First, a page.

In addition, these facilities are nonprofit agencies that receive 100-percent of their funding from the government. They have no ability in today’s market, at today’s government rates, to go out and recruit the numbers of employees necessary to have all work time covered without payment of overtime, nor do they have the ability to pass on the cost of overtime to their customers, because government is their customer.
However, the IWC received testimony and written comment from the Service Employees International Union in California and others who represent employees working in these types of facilities. They stated that the union contracts provide for 8-hour days and the employees have no trouble working such shifts. They also reminded the IWC that, in enacting AB 60, the Legislature reaffirmed the 8-hour day as the standard in California. In addition, they advised the IWC that last year the state government increased rates for foster care group homes by 13 percent, 3 percent of it across the board and 10 percent for wages. They acknowledged that this increase was still not enough to provide adequate pay for employees, but that the IWC should not subsidize these facilities by decreasing overtime obligations when it is the Legislature that has not provided sufficient funding. They suggested that the more appropriate course of action is to seek relief from the Legislature.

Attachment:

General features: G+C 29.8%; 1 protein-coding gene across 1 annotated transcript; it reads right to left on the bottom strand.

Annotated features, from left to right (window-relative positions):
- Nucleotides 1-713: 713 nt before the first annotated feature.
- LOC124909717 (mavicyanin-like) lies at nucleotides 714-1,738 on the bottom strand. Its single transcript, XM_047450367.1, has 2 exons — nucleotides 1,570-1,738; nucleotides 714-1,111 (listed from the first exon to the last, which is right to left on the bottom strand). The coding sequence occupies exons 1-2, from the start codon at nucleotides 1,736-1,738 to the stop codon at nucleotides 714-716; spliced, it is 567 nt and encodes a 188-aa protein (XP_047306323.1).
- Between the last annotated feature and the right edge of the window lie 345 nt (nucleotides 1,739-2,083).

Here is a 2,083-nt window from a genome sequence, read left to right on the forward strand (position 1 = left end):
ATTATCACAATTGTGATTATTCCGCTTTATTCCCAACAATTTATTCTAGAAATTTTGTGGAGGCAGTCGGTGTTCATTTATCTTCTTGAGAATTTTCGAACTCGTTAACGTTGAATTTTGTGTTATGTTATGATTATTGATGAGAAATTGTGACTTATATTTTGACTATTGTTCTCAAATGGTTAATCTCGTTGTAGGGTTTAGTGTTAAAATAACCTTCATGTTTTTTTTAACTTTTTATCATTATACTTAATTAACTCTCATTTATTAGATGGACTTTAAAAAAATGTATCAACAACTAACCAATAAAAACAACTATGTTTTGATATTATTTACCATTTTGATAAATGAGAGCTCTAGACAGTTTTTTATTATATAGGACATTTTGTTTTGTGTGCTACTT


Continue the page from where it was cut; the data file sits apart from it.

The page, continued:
After studying the materials sent to you for review, the IWC requests that you report your
recommendations on the following matters:
1. Whether the partial exemption from daily overtime should be amended such that, if an employee works over 40 hours or 6 days in any workweek, employers are required to pay weekly overtime; however, only if an employee works over 54 hours in any workweek, are employers required to pay daily overtime for all hours worked in excess of 8 in a day during that workweek.
2. Whether the partial exemption from daily overtime should be expanded to include employees who have direct responsibility for children under eighteen (18) years of age, or for young adults who have not yet graduated from high school, receiving twenty-four (24) hour care in facilities generally referred to a as group homes.
3. Whether on-duty meal and rest periods should be required for employees of twenty-four (24) hour care facilities who have sole responsibility for clients who are: children under eighteen (18) years of age; young adults who have not yet graduated from high school; or elderly or developmentally disabled individuals.
4. Whether there should be any other modifications to this partial exemption from daily overtime.
Title 8, California Code of Regulations §11534 provides in part that the wage board shall consider such data as is submitted to it by the IWC, and that any additional information necessary to the deliberations of the wage board shall be furnished by the IWC upon request of the chairperson of the wage board, insofar as feasible. The information provided by the IWC will include transcripts of testimony, and other documents previously presented to the IWC. The IWC requests that the wage board review these materials prior to the date of its first meeting.